“When we grew up, we only ever had cotton and wool clothing. We did not have polyester, this was introduced in the 50’s and 60’s.”

Sue believes that there needs to be “more education about sustaining your wardrobe, not buying fast fashion, which can then be easily thrown out and go into landfill,” as seems to be the case with the younger generation. If you have a loved jacket that you have had for 40 years, wear it, wear your pair of earrings that you have always adored, or your shoes, or your boots.” Sue has collected and saved much of her designer wardrobe of clothes, shoes and accessories since the 70’s!

There are members in the For the Love of Fashion class that really love fashion. We have classes where we “show and tell.” One brought in a negligee that she wore for her honeymoon, in the 50’s, it was beautiful.”

Maree Moscato and Gillian Kemp

Your other interests? “My two-year-old toy poodle Lacy keeps me very busy. Sue is single, and has enjoyed developing her prestigious career, without regrets. Sue’s current major interest, on a global level, relates to her active involvement with her mother’s Scottish clan… Clan Menzies. Sue is a member of their global council. Five years ago, she developed their website, she runs their social media content, and also makes videos and documentaries for the Clan Menzies Society. Sue travels to Scotland to attend the yearly clan gathering at Castle Menzies in the Scottish Highlands.

”It is a worldwide society, there is a lot of interest these days in all the different clans. It’s huge in my life and it’s very important.” Sue has just recently been appointed the Australian Representative, “which means, I suppose that I will be the official Australian representative for the Menzies Clan Chief.” Sue’s interest developed after inheriting many old family photographs and keepsakes passed down through the generations. She decided to delve into the genealogy of her family, “my roots, putting my family tree together.” Sue had the skills to contribute meaningfully bringing the Society into the digital age.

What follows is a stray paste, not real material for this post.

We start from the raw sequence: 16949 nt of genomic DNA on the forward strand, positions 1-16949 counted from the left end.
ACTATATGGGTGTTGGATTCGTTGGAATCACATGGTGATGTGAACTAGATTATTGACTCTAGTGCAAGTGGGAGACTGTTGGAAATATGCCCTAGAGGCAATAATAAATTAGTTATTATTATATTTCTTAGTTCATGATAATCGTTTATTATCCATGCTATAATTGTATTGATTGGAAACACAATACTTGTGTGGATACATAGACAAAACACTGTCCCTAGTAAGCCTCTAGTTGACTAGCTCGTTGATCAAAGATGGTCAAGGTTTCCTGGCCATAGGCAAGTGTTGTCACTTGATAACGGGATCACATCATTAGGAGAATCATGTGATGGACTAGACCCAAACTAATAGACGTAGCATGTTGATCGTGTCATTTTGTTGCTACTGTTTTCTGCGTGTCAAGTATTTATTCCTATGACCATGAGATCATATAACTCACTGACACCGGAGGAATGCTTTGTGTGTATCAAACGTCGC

Pursuant to her “showbiz” childhood, Sue readily acknowledges that she enjoys ”being in the spotlight sometimes!” as it incorporates her love of people, travel, photography and also doing research. “I love travelling, learning new things, and meeting people.” Sue has a passion for visiting major fashion exhibitions … ‘Christian Dior’ in Paris, ‘Mary Quant’ in London, ‘Alexander McQueen’ in Melbourne, this year ‘Crown to Couture’ at Kensington Palace and ‘Tartan’ at the V&A in Dundee. She will also spend a week at the Edinburgh Fringe Festival. “So much to see!”

Closer to home in St Kilda, Sue has become very involved with her street community. “We have a great community, just a little one-way street. It is fabulous.” She loves gardening and is proud of her roses. She also loves attending the U3A “Play Reading” group. “It’s like coming full circle!”

Sue has led a purposeful and vibrant career in the artistic fields of photography, hair and makeup. She has acquired high level skills, which members at U3APP are able to enjoy and benefit from. Sue’s enjoyment of coordinating all things “fashion” brings out style qualities in others.

“The group has a lot of enthusiasm and gains enjoyment from watching the documentaries, it is changing the way we look at ourselves and learning maybe not to accept the norms that perhaps as you get older, you struggle with a bit.”

Felicity May interviewed Sue Barnes